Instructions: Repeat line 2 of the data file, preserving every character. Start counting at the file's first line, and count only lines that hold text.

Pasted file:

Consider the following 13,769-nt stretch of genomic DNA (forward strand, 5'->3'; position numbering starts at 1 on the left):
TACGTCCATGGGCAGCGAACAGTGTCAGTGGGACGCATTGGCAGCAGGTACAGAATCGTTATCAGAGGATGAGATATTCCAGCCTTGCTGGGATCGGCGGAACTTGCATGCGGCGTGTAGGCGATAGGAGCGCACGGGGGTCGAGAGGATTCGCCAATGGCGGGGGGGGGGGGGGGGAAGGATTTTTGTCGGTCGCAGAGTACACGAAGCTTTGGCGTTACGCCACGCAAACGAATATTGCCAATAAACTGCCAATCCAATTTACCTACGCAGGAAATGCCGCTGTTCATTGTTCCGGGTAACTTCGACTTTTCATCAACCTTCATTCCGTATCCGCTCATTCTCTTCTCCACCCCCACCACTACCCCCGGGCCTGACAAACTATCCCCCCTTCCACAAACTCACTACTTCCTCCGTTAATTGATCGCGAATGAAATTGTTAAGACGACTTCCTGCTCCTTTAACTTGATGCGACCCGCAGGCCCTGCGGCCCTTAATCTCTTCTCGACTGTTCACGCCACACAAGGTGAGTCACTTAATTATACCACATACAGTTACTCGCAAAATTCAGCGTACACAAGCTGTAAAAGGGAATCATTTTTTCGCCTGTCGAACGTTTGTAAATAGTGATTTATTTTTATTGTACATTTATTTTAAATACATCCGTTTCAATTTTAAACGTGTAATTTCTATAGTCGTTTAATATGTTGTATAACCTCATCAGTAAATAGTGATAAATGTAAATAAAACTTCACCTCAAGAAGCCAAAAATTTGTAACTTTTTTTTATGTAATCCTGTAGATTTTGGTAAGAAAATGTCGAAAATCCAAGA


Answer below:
TACGTCCATGGGCAGCGAACAGTGTCAGTGGGACGCATTGGCAGCAGGTACAGAATCGTTATCAGAGGATGAGATATTCCAGCCTTGCTGGGATCGGCGGAACTTGCATGCGGCGTGTAGGCGATAGGAGCGCACGGGGGTCGAGAGGATTCGCCAATGGCGGGGGGGGGGGGGGGGAAGGATTTTTGTCGGTCGCAGAGTACACGAAGCTTTGGCGTTACGCCACGCAAACGAATATTGCCAATAAACTGCCAATCCAATTTACCTACGCAGGAAATGCCGCTGTTCATTGTTCCGGGTAACTTCGACTTTTCATCAACCTTCATTCCGTATCCGCTCATTCTCTTCTCCACCCCCACCACTACCCCCGGGCCTGACAAACTATCCCCCCTTCCACAAACTCACTACTTCCTCCGTTAATTGATCGCGAATGAAATTGTTAAGACGACTTCCTGCTCCTTTAACTTGATGCGACCCGCAGGCCCTGCGGCCCTTAATCTCTTCTCGACTGTTCACGCCACACAAGGTGAGTCACTTAATTATACCACATACAGTTACTCGCAAAATTCAGCGTACACAAGCTGTAAAAGGGAATCATTTTTTCGCCTGTCGAACGTTTGTAAATAGTGATTTATTTTTATTGTACATTTATTTTAAATACATCCGTTTCAATTTTAAACGTGTAATTTCTATAGTCGTTTAATATGTTGTATAACCTCATCAGTAAATAGTGATAAATGTAAATAAAACTTCACCTCAAGAAGCCAAAAATTTGTAACTTTTTTTTATGTAATCCTGTAGATTTTGGTAAGAAAATGTCGAAAATCCAAGA